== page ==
Integration testing in React
Unit testing tests a unit of your code but integration testing tests how your entire app functions with all different components together. Often, integration tests catch important bugs that are result of interplay between different components.
In this guide we give you a comprehensive overview of what different tools you can use to do integration tests for your react app.
Integration testing is a testing methodology that tests behaviour of a system comprising of different components and specifically testing how these components behave together.
In React, we often design web applications as component tree. There might be an Add To Cart button somewhere that updates the Cart component with a count of products in the cart. This involves inter component communication.
While you can use unit testing to test both components independently, you might want to test how they behave together. Such testing might require setting up the whole app, set the initial state and then run specific flows to test different types of interactions.
To achieve this there is a wide variety of tooling available for the react ecosystem.
Unit testing tests one component or just one api at a time. It makes no assumptions about who is going to use the component and how. Unit testing as the name suggests is the most basic level of testing.
Integration tests are always done to test the interaction between one or two components. A real world example would be that you might design a perfect car and you know works and you also design the perfect tire that ever existed yet the tire needs to fit the car. We need to make sure that future engineers who work on the car and tire do not change the specs in a way that the tire does not fit the car.
While integration tests are a bit high level tests compared to unit tests they are still pretty low level compared to the end to end tests. End to end tests work as if the end user is using your front end. So we think more like user.
End to end tests are a bit like taking a car you just created on a test drive.
The following graphics tells you the relationship between unit tests, integration tests and end to end tests.
There are some broad principles you should remember when writing your integration tests. They are:
- Always test behaviour. Not implementation.
- Always keep unit tets and integration tests separate.
- When designing integration test think in terms of critical user journeys instead of exotic use cases.
- Keep integration tests as small as possible.
Jest is a testing framework originally created by Meta. The same company that is behind React. Jest however is very powerful and can work with any other JS library such as Vue or Angular beside React. It can be used to write both unit tests as well as integration tests and following a "zero config" philosophy.
Pros of Jest:
- Jest works with most major frameworks like Vue, Angular, React and many more.
- It was originally based on Jasmine, retains all good features of it.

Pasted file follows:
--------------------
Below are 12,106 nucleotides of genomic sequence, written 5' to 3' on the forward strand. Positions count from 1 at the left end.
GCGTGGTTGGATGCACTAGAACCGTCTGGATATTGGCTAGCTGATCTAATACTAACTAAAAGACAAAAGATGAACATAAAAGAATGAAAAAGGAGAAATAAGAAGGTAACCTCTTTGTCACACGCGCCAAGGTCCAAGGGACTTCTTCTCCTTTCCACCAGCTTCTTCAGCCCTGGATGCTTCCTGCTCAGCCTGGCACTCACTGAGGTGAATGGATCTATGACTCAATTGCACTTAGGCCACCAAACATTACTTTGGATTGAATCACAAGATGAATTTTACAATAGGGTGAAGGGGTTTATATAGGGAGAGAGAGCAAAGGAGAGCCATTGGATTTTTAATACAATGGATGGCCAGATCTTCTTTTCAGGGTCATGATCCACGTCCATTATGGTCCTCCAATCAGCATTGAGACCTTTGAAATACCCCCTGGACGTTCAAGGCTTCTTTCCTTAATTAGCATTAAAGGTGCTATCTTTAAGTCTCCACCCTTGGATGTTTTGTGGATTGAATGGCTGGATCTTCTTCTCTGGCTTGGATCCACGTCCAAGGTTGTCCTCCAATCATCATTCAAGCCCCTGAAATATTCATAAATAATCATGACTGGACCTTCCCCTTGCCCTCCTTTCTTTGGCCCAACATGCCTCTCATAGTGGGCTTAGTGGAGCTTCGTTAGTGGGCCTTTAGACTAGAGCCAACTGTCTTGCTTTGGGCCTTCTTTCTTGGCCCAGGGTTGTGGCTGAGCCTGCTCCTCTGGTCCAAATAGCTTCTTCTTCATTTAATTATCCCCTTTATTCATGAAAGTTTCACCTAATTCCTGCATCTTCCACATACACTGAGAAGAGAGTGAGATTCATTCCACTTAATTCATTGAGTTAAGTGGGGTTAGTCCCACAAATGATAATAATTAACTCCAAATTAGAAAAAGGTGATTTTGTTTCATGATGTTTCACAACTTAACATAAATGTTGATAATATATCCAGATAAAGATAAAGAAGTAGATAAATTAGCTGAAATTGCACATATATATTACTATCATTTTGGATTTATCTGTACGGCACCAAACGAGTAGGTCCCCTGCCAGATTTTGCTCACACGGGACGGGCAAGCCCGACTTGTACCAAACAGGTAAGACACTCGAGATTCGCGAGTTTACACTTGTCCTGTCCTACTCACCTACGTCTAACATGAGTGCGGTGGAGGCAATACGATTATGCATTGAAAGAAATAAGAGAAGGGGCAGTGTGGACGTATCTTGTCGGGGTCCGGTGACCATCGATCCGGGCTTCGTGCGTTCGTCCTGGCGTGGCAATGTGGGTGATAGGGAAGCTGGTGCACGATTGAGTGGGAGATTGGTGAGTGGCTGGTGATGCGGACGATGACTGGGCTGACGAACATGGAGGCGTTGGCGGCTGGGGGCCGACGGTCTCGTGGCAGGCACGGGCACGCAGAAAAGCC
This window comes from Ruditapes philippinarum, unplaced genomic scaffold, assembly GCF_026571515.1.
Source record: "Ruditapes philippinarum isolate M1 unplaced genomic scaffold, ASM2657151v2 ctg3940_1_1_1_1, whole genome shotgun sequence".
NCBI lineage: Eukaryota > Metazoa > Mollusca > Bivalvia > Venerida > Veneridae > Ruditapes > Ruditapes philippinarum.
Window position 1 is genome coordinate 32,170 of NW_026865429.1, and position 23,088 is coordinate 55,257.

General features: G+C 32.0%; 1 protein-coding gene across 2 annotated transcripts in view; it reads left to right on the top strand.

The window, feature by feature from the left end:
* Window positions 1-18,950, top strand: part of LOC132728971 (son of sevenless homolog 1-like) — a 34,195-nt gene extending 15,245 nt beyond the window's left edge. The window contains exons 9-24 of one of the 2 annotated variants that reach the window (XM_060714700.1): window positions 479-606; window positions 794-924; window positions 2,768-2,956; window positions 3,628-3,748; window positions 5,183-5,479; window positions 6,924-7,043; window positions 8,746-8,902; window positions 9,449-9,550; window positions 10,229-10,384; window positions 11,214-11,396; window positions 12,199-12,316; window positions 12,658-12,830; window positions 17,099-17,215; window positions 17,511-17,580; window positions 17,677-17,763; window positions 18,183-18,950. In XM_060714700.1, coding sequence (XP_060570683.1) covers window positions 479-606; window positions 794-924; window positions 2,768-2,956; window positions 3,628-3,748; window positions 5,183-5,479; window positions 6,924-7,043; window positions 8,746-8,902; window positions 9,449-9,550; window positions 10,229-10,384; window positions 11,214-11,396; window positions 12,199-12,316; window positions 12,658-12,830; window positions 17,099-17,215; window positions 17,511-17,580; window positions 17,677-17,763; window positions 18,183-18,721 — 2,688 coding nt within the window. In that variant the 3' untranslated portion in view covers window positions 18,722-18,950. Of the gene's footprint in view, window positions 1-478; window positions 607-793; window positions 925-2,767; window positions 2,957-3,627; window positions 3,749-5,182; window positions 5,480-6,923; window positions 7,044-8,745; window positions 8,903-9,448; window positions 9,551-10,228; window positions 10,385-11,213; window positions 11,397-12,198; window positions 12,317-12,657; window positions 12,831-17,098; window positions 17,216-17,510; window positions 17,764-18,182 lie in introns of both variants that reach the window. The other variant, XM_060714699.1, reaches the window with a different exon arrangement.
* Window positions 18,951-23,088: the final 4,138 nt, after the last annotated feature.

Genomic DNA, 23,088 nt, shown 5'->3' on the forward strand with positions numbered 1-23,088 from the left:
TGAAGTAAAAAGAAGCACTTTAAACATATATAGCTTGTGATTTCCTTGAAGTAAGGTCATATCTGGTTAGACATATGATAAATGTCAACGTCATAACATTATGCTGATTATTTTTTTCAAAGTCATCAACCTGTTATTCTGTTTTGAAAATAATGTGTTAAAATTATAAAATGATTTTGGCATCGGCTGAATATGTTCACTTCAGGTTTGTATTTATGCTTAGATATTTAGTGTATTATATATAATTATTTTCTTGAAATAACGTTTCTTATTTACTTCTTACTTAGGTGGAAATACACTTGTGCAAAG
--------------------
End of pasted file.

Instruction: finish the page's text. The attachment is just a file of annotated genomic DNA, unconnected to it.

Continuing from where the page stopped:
- It supports Typescript.
- Can mock hard to mock timing apis like setTimeout() setInterval().
- It can help you do unit tests as well as end to end tests with puppeteer.
- Allows snapshot testing.
- Really none.
Enzyme gives you jQuery like API to check output of a specific React component or combination of multiple components. Enzyme must be used with other testing and assertion libraries like Mocha or Chai.
React Testing Library might have a very generic name but it is extremely powerful and intuitive testing library you can use for integration testing your react apps.
For more complex example refer to their official documentation.
Cypress is also very popular but is a paid product. Cypress has everything you need to test your React and other framework based applications along with clear dashboards that tell you the state of health of your code.
Cypress can also run end to end tests for you in all the major browsers. This makes it easier to adopt as part of your development process. Many large companies hence prefer Cypress over Jest.
Remember to write minimal integration tests that test real world integrations and do not write integration tests for 100% coverage unless it is critical to your project. Do not try to test integrations that are unlikely to happen in real world.
Whenever you encounter bugs in your apps ask yourself if you could have written an integration test to detect it during development phase.
One principle to adopt is that if you have fewer public apis you have fewer unit tests to write. If you have fewer inter-component communication then you have fewer integration tests to write. This means you have to be extremely careful whenever you create a component that either depends on external input or provides input to another component, as you might have to cover those cases with integration tests now.
React integration testing has a very good ecosystem of testing frameworks out of which Jest appears to offer the best of all worlds. If I were to pick one of these, I would have picked Jest.